Today, from Missouri Governor Mike Parson (r):
GOVERNOR PARSON ANNOUNCES MISSOURI TO END ALL FEDERAL PANDEMIC-RELATED UNEMPLOYMENT BENEFITS
MAY 11, 2021
JEFFERSON CITY In order to address workforce shortages across the state, Governor Mike Parson today directed the Missouri Department of Labor and Industrial Relations (DOLIR) to notify the U.S. Department of Labor that Missouri will end participation in all federal pandemic-related unemployment insurance programs effective Saturday, June 12 at 11:59 p.m.
“From conversations with business owners across the state, we know that they are struggling not because of COVID-19 but because of labor shortages resulting from these excessive federal unemployment programs,” Governor Parson said. “While these benefits provided supplementary financial assistance during the height of COVID-19, they were intended to be temporary, and their continuation has instead worsened the workforce issues we are facing. It’s time that we end these programs that have ultimately incentivized people to stay out of the workforce.”
“As I travel the state, from Sarcoxie to Hannibal and all points in between, over-arching concerns from business owners is the shortage of employees,” Lieutenant Governor Mike Kehoe said. “Across every industry, businesses cannot compete against federal largesse. Our economy is built upon an active and vibrant workforce, and we should be cultivating job-creation and employment rather than inhibiting them. The jobs exist and the demand exists, and I applaud the governor for taking this bold and decisive action.”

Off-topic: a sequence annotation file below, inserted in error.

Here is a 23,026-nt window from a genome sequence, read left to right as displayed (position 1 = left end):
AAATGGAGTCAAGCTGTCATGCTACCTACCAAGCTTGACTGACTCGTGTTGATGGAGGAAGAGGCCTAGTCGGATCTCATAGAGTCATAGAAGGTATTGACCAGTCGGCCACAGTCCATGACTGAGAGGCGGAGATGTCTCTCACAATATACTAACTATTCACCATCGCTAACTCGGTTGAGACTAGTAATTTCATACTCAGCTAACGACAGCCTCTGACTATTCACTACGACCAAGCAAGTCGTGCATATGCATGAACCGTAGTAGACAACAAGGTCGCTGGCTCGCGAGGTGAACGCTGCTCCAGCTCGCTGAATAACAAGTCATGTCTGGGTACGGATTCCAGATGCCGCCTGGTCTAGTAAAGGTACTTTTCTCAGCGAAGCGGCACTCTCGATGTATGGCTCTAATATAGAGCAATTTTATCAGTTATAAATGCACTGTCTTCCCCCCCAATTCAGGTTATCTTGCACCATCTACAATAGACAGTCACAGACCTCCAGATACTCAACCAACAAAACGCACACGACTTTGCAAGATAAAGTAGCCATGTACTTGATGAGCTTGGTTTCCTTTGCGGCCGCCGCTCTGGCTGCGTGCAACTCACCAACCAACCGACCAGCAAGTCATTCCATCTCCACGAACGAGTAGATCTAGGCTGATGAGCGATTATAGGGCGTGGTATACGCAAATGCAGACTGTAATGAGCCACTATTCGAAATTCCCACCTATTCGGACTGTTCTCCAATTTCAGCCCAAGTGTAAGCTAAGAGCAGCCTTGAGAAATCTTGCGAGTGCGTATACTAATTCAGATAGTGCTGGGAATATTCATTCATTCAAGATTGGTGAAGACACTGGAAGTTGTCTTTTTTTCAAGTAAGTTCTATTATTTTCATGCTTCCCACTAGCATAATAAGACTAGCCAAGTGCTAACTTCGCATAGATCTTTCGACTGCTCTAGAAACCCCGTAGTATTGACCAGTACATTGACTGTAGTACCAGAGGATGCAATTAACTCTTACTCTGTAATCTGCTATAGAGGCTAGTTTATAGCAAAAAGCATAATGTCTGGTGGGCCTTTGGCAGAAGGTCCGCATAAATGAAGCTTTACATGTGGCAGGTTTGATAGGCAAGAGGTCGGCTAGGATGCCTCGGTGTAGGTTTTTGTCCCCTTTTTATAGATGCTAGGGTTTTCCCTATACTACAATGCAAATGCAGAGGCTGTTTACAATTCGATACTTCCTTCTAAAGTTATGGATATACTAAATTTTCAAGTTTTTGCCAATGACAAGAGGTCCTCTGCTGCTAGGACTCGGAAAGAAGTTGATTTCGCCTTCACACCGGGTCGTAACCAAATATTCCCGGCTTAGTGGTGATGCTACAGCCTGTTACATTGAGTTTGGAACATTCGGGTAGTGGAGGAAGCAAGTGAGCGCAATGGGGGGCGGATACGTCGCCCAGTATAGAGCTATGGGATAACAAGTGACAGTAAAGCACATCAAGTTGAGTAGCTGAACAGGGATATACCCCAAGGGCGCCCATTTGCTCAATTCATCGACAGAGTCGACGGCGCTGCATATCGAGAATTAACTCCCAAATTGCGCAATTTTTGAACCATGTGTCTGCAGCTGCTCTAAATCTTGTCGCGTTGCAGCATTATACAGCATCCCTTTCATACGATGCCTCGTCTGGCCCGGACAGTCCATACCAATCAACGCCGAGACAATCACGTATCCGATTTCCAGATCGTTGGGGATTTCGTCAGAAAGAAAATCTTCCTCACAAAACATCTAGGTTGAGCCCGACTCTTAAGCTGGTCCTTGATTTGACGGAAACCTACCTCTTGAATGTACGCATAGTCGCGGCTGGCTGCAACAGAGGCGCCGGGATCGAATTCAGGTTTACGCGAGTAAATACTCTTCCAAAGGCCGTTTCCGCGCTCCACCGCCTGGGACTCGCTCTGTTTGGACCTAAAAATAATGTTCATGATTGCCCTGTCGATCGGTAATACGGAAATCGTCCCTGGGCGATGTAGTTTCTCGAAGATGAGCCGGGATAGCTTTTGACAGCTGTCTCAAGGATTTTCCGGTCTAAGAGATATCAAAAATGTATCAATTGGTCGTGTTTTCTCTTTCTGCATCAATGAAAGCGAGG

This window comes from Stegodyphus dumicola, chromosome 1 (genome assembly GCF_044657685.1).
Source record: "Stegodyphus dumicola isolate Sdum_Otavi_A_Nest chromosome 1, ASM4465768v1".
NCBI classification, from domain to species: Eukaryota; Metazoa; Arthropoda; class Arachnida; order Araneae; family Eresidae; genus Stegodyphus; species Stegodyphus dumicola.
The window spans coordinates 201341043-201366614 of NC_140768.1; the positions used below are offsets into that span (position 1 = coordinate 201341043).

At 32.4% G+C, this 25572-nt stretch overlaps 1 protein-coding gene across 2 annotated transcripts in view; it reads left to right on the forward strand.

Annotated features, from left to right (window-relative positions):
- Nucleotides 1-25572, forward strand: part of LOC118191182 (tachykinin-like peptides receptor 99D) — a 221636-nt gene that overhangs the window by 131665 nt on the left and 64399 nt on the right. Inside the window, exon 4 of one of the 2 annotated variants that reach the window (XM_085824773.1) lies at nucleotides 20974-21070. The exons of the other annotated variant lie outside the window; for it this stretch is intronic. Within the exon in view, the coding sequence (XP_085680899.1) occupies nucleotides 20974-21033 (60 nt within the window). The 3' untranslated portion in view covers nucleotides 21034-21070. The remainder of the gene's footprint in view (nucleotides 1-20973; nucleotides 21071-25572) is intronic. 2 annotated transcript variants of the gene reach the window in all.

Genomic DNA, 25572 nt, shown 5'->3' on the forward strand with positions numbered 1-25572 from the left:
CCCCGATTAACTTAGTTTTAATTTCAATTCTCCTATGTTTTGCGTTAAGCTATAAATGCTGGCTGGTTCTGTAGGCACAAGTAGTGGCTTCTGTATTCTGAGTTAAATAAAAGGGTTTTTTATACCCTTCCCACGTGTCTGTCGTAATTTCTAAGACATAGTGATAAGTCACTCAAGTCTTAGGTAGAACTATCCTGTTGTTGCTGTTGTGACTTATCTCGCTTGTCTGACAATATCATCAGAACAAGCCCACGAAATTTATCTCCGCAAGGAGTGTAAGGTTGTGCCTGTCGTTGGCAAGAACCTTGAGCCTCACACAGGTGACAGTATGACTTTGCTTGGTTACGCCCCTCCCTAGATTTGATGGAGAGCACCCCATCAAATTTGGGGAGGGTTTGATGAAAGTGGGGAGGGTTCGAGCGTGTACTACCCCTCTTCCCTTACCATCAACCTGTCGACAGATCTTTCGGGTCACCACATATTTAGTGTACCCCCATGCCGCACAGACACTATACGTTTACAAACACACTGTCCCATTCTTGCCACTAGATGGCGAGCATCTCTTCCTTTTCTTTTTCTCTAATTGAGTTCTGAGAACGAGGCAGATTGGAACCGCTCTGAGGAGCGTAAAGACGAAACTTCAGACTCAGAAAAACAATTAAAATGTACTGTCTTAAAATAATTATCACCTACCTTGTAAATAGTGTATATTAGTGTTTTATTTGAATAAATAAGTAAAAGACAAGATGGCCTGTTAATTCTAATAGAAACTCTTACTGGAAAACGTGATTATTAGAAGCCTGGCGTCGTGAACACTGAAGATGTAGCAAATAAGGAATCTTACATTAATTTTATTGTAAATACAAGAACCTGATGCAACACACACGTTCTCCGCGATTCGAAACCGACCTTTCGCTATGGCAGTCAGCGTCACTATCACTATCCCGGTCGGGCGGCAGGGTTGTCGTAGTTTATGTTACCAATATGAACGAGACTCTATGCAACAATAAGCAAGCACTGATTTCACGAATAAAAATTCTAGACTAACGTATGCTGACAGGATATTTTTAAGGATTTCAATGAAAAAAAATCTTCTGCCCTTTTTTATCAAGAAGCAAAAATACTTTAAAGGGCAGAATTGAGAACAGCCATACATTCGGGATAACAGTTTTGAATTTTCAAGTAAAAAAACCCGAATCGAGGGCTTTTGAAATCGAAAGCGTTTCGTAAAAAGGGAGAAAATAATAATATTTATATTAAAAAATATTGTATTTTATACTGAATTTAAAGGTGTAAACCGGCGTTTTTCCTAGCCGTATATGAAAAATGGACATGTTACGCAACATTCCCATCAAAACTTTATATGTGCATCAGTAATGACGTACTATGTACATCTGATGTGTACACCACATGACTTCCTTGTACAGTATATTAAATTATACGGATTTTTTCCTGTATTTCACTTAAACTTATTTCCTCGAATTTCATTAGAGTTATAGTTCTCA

The termination announced today applies to the following programs:
Pandemic Unemployment Assistance;
Emergency Unemployment Relief for Government Entities and Nonprofit Organizations;
Federal Pandemic Unemployment Compensation;
Pandemic Emergency Unemployment Compensation;
100 Percent Reimbursement of Short-Time Compensation Benefit Costs Paid Under State Law; and
Mixed Earner Unemployment Compensation.
“We know that one of the last remaining hurdles to full economic recovery is addressing this labor shortage. Even with unemployment at only 4.2 percent, there are still 221,266 known job postings across the state,” Governor Parson said. “The solution to close this gap is not the excessive spending of taxpayer dollars by the federal government, but rather getting people back to work and to a sense of normalcy for themselves and their families. Today’s action ensures that we will fill existing jobs as well as the thousands of new jobs coming to our state as businesses continue to invest and expand in Missouri.”
In a letter to the U.S. Department of Labor, Missouri Department of Labor and Industrial Relations Director Anna Hui gave notice of Missouri’s intention to terminate all federal pandemic-related unemployment programs. To view the letter, see attachment.
“During the last recession in 2008, the federal government contributed $25 per week to supplement state unemployment benefits. During the latest economic downturn, Washington poured in $600 per week in addition to Missouri’s weekly benefit of up to $320,” said Director Hui.
“Even after the original $600 supplement expired, it was replaced by a federal supplement that provides an extra $300 per week on top of Missouri’s existing state benefit, meaning thousands of claimants continue to receive $620 per week or more,” Director Hui continued. “The unemployment system is designed to provide a temporary safety net as workers look to reenter the job market. Leaving the level of benefits artificially high would prevent a return to full employment in our state.”
Today’s action follows steps taken last July to require claimants to again conduct weekly work searches in order to be eligible for unemployment benefits. This work search requirement had originally been waived in March of 2020 as part of an agreement with the federal government to receive funds under the CARES Act.
Under Missouri’s law, claimants are required to perform and report three work search activities per week. Qualified work search activities include filing an application (online or in-person) with an employer or through job posting sites or attending a job fair, job interview, reemployment service, or skills workshop.
Original thoughts? Not a chance.